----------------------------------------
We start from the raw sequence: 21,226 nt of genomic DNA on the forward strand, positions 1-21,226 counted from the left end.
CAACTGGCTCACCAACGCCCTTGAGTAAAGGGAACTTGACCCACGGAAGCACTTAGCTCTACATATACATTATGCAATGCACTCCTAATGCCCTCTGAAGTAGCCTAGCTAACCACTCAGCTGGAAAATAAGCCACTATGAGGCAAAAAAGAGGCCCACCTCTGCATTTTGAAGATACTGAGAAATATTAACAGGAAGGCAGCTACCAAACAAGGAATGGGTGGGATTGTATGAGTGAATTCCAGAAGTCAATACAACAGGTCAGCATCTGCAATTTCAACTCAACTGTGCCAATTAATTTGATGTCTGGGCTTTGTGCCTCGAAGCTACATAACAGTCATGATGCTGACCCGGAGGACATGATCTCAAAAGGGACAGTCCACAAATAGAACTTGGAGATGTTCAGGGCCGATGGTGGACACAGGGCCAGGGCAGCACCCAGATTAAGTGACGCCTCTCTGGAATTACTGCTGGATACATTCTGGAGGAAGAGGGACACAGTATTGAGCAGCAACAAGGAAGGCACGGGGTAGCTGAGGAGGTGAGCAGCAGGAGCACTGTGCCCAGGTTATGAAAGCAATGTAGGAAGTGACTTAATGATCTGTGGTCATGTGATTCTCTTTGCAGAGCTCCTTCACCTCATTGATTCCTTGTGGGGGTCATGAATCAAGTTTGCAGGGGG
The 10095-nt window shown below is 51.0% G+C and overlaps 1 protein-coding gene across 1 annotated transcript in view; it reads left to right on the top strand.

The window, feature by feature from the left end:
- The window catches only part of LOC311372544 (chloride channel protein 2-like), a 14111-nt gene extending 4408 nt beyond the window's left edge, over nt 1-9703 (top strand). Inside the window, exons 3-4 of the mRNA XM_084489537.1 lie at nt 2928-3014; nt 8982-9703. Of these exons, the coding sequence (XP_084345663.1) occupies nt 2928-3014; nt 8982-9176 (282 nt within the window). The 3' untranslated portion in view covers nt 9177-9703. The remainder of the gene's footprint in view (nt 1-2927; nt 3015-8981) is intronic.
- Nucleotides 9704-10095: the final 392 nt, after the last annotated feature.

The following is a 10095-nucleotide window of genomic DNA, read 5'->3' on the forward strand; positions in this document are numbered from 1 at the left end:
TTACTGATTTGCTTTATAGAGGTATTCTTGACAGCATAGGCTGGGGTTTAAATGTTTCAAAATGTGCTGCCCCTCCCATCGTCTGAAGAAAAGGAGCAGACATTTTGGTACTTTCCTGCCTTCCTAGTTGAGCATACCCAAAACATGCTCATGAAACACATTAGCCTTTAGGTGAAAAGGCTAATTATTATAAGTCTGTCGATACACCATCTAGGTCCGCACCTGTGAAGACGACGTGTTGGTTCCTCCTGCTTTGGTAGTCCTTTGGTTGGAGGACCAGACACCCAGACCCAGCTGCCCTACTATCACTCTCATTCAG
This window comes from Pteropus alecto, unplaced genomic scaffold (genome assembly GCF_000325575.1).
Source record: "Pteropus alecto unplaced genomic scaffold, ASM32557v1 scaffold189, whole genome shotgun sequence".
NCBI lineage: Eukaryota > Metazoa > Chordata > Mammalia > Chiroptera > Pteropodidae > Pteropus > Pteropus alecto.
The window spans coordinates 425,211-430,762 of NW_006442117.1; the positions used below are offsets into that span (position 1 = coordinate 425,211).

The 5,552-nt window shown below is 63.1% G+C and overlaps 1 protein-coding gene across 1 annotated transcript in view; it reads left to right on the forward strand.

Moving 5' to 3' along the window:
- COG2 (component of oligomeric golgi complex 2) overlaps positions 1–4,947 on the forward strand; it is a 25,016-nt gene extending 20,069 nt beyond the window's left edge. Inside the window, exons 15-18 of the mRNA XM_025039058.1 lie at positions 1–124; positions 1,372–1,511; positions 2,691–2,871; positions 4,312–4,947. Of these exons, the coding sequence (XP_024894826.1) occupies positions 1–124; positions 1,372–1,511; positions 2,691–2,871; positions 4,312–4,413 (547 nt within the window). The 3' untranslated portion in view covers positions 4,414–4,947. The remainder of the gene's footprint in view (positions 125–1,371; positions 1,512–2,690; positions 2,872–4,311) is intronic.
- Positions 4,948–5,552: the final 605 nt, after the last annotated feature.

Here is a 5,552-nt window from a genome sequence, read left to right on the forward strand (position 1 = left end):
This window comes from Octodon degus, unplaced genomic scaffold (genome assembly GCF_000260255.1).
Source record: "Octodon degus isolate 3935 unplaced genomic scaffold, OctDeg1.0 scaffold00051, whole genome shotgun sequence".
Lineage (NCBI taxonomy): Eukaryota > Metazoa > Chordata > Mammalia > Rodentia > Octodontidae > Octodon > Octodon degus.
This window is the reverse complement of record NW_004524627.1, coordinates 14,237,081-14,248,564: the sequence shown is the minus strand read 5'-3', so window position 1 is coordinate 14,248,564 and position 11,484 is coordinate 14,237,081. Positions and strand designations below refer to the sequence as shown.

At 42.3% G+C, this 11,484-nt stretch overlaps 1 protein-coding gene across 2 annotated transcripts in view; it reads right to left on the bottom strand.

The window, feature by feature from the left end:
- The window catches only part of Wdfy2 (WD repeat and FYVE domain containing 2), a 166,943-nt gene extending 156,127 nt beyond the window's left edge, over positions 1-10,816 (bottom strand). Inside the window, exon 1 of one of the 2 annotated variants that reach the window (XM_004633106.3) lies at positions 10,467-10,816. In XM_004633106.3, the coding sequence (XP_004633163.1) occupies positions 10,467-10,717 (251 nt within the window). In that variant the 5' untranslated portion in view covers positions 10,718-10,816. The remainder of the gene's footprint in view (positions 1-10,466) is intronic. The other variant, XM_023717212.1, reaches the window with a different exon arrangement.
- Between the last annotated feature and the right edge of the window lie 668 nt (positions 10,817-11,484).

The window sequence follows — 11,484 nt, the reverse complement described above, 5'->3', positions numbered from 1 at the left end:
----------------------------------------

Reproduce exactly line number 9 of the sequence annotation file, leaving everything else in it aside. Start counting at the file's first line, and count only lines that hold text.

This window comes from Pteropus alecto, unplaced genomic scaffold (genome assembly GCF_000325575.1).